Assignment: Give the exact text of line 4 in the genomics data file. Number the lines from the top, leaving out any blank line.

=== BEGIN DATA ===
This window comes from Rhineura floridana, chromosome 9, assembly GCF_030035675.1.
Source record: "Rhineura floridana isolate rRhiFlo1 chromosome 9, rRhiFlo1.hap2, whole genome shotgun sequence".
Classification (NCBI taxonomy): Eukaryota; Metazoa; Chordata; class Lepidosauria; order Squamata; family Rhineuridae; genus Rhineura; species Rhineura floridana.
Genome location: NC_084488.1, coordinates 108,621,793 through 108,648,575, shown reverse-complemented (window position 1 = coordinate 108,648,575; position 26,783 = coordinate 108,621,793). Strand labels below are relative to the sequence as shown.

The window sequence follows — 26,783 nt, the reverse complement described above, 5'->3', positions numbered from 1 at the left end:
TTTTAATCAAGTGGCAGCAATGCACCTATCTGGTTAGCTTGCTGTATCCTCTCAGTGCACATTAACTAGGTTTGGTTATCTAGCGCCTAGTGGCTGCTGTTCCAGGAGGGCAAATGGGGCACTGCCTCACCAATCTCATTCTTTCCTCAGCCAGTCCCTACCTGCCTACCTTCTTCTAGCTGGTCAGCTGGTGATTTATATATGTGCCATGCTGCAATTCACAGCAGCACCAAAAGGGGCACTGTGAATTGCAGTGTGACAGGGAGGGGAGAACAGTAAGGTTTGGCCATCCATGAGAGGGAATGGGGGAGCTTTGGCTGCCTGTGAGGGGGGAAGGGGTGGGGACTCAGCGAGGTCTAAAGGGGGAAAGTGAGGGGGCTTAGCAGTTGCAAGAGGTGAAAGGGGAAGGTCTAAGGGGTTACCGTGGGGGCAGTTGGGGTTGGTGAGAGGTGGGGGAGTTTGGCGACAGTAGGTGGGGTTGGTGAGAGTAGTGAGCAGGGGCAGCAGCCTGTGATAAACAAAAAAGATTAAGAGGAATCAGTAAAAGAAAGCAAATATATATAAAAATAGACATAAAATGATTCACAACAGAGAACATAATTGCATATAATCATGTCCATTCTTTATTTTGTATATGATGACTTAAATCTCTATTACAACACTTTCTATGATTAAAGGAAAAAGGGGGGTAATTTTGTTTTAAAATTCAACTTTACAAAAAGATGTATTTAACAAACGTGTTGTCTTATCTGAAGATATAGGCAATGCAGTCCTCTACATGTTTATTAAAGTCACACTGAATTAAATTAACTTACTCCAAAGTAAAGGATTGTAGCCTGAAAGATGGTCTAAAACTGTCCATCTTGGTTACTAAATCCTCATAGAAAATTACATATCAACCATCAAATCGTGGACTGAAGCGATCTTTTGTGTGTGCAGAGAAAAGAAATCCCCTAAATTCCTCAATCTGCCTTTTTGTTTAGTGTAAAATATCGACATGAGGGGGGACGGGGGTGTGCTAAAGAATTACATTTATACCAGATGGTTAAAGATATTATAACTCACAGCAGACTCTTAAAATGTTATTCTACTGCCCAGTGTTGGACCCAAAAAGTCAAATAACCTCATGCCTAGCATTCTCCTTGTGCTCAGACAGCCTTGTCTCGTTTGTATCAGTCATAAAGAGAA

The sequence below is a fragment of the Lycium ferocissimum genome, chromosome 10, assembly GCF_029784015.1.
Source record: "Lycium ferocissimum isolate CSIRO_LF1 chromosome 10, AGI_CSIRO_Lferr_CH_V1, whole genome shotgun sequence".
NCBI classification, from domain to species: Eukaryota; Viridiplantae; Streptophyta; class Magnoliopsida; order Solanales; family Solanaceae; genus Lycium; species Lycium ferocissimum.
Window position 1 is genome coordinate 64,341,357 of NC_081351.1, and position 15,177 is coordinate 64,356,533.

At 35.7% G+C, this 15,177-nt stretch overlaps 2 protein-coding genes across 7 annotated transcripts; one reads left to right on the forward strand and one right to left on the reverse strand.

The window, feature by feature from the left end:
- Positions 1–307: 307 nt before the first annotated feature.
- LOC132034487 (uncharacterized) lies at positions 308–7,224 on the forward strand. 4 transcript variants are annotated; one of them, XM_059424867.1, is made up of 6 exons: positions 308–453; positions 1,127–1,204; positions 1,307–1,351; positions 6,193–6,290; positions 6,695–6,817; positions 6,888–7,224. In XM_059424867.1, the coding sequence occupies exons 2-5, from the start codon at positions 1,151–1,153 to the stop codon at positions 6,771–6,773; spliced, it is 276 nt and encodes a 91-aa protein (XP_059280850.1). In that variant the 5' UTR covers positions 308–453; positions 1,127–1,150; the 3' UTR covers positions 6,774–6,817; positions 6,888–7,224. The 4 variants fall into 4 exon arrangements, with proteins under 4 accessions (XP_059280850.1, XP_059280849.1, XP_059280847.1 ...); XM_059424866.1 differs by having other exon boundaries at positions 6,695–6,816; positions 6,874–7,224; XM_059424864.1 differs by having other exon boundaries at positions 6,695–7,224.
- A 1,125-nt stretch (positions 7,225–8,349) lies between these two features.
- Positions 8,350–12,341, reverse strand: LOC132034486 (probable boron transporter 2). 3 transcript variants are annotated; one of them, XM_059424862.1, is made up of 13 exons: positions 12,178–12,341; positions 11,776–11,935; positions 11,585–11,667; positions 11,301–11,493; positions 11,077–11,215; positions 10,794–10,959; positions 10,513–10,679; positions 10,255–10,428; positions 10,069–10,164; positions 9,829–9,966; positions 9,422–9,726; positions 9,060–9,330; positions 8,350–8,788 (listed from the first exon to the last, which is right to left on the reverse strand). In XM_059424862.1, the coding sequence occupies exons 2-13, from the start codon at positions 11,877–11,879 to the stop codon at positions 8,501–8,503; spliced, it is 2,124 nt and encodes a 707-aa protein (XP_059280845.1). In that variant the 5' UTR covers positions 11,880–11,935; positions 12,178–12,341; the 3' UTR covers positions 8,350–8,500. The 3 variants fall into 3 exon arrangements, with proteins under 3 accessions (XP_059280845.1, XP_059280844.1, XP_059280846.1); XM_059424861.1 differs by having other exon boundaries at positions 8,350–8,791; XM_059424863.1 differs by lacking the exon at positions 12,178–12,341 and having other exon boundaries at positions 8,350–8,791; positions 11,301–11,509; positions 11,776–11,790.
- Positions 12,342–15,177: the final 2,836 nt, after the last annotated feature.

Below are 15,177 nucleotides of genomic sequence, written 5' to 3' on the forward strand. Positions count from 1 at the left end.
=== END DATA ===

Genome location: NC_084488.1, coordinates 108,621,793 through 108,648,575, shown reverse-complemented (window position 1 = coordinate 108,648,575; position 26,783 = coordinate 108,621,793). Strand labels below are relative to the sequence as shown.